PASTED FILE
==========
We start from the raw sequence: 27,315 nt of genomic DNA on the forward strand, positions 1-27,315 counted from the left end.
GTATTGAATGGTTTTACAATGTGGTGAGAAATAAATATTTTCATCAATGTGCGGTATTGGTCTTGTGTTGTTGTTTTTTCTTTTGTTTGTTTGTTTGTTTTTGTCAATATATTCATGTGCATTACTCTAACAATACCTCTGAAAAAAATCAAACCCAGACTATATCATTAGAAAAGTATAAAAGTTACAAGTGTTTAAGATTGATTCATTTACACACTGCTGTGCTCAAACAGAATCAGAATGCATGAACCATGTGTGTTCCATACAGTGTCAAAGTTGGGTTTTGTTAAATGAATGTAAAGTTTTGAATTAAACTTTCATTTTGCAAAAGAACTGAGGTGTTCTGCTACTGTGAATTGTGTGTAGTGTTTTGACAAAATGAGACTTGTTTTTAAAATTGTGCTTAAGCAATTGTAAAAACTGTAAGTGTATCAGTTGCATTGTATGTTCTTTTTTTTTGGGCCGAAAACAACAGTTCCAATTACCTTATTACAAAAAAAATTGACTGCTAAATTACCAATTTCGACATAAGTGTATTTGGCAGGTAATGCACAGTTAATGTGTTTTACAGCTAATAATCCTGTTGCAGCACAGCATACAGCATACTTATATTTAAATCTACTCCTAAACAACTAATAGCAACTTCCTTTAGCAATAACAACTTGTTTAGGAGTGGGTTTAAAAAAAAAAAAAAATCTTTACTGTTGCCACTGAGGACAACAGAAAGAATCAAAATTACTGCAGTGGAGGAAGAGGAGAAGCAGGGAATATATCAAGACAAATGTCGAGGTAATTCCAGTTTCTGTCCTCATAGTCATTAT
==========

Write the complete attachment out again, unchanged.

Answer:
We start from the raw sequence: 27,315 nt of genomic DNA on the forward strand, positions 1-27,315 counted from the left end.
GTATTGAATGGTTTTACAATGTGGTGAGAAATAAATATTTTCATCAATGTGCGGTATTGGTCTTGTGTTGTTGTTTTTTCTTTTGTTTGTTTGTTTGTTTTTGTCAATATATTCATGTGCATTACTCTAACAATACCTCTGAAAAAAATCAAACCCAGACTATATCATTAGAAAAGTATAAAAGTTACAAGTGTTTAAGATTGATTCATTTACACACTGCTGTGCTCAAACAGAATCAGAATGCATGAACCATGTGTGTTCCATACAGTGTCAAAGTTGGGTTTTGTTAAATGAATGTAAAGTTTTGAATTAAACTTTCATTTTGCAAAAGAACTGAGGTGTTCTGCTACTGTGAATTGTGTGTAGTGTTTTGACAAAATGAGACTTGTTTTTAAAATTGTGCTTAAGCAATTGTAAAAACTGTAAGTGTATCAGTTGCATTGTATGTTCTTTTTTTTTGGGCCGAAAACAACAGTTCCAATTACCTTATTACAAAAAAAATTGACTGCTAAATTACCAATTTCGACATAAGTGTATTTGGCAGGTAATGCACAGTTAATGTGTTTTACAGCTAATAATCCTGTTGCAGCACAGCATACAGCATACTTATATTTAAATCTACTCCTAAACAACTAATAGCAACTTCCTTTAGCAATAACAACTTGTTTAGGAGTGGGTTTAAAAAAAAAAAAAAATCTTTACTGTTGCCACTGAGGACAACAGAAAGAATCAAAATTACTGCAGTGGAGGAAGAGGAGAAGCAGGGAATATATCAAGACAAATGTCGAGGTAATTCCAGTTTCTGTCCTCATAGTCATTAT